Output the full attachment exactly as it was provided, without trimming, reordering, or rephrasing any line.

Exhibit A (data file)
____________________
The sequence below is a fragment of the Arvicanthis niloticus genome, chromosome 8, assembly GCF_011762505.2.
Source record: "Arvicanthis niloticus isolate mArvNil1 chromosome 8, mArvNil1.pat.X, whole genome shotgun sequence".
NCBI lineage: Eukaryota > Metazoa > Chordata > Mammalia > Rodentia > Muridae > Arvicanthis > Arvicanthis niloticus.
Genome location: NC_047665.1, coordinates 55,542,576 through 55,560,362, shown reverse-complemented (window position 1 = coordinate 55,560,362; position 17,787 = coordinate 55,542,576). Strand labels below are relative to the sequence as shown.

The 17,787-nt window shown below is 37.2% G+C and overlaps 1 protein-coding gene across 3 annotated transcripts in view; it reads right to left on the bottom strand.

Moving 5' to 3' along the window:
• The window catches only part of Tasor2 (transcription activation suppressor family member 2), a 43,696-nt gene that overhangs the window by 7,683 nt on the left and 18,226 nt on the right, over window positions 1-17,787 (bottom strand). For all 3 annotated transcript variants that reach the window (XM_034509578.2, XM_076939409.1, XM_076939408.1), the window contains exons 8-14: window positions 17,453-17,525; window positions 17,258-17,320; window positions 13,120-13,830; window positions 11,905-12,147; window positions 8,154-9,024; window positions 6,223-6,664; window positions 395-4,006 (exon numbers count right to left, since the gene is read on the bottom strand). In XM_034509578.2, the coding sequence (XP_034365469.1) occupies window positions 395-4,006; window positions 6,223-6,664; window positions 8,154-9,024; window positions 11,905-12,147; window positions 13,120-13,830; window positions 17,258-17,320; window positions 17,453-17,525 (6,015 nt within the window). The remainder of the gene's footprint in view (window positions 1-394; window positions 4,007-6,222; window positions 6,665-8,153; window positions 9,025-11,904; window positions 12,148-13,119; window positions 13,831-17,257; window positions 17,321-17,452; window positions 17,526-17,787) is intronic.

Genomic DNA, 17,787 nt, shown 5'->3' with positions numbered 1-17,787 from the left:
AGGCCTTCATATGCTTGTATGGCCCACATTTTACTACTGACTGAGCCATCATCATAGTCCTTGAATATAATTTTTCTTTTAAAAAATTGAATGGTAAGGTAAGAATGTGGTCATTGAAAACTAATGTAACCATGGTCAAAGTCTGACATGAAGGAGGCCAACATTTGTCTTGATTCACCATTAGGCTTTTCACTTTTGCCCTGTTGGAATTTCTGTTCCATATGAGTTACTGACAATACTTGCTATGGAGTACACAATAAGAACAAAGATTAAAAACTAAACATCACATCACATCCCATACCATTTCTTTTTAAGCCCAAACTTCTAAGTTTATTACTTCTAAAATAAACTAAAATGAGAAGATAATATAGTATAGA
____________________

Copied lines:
The sequence below is a fragment of the Arvicanthis niloticus genome, chromosome 8, assembly GCF_011762505.2.
Source record: "Arvicanthis niloticus isolate mArvNil1 chromosome 8, mArvNil1.pat.X, whole genome shotgun sequence".
NCBI lineage: Eukaryota > Metazoa > Chordata > Mammalia > Rodentia > Muridae > Arvicanthis > Arvicanthis niloticus.
Genome location: NC_047665.1, coordinates 55,542,576 through 55,560,362, shown reverse-complemented (window position 1 = coordinate 55,560,362; position 17,787 = coordinate 55,542,576). Strand labels below are relative to the sequence as shown.

The 17,787-nt window shown below is 37.2% G+C and overlaps 1 protein-coding gene across 3 annotated transcripts in view; it reads right to left on the bottom strand.

Moving 5' to 3' along the window:
• The window catches only part of Tasor2 (transcription activation suppressor family member 2), a 43,696-nt gene that overhangs the window by 7,683 nt on the left and 18,226 nt on the right, over window positions 1-17,787 (bottom strand). For all 3 annotated transcript variants that reach the window (XM_034509578.2, XM_076939409.1, XM_076939408.1), the window contains exons 8-14: window positions 17,453-17,525; window positions 17,258-17,320; window positions 13,120-13,830; window positions 11,905-12,147; window positions 8,154-9,024; window positions 6,223-6,664; window positions 395-4,006 (exon numbers count right to left, since the gene is read on the bottom strand). In XM_034509578.2, the coding sequence (XP_034365469.1) occupies window positions 395-4,006; window positions 6,223-6,664; window positions 8,154-9,024; window positions 11,905-12,147; window positions 13,120-13,830; window positions 17,258-17,320; window positions 17,453-17,525 (6,015 nt within the window). The remainder of the gene's footprint in view (window positions 1-394; window positions 4,007-6,222; window positions 6,665-8,153; window positions 9,025-11,904; window positions 12,148-13,119; window positions 13,831-17,257; window positions 17,321-17,452; window positions 17,526-17,787) is intronic.

Genomic DNA, 17,787 nt, shown 5'->3' with positions numbered 1-17,787 from the left:
AGGCCTTCATATGCTTGTATGGCCCACATTTTACTACTGACTGAGCCATCATCATAGTCCTTGAATATAATTTTTCTTTTAAAAAATTGAATGGTAAGGTAAGAATGTGGTCATTGAAAACTAATGTAACCATGGTCAAAGTCTGACATGAAGGAGGCCAACATTTGTCTTGATTCACCATTAGGCTTTTCACTTTTGCCCTGTTGGAATTTCTGTTCCATATGAGTTACTGACAATACTTGCTATGGAGTACACAATAAGAACAAAGATTAAAAACTAAACATCACATCACATCCCATACCATTTCTTTTTAAGCCCAAACTTCTAAGTTTATTACTTCTAAAATAAACTAAAATGAGAAGATAATATAGTATAGA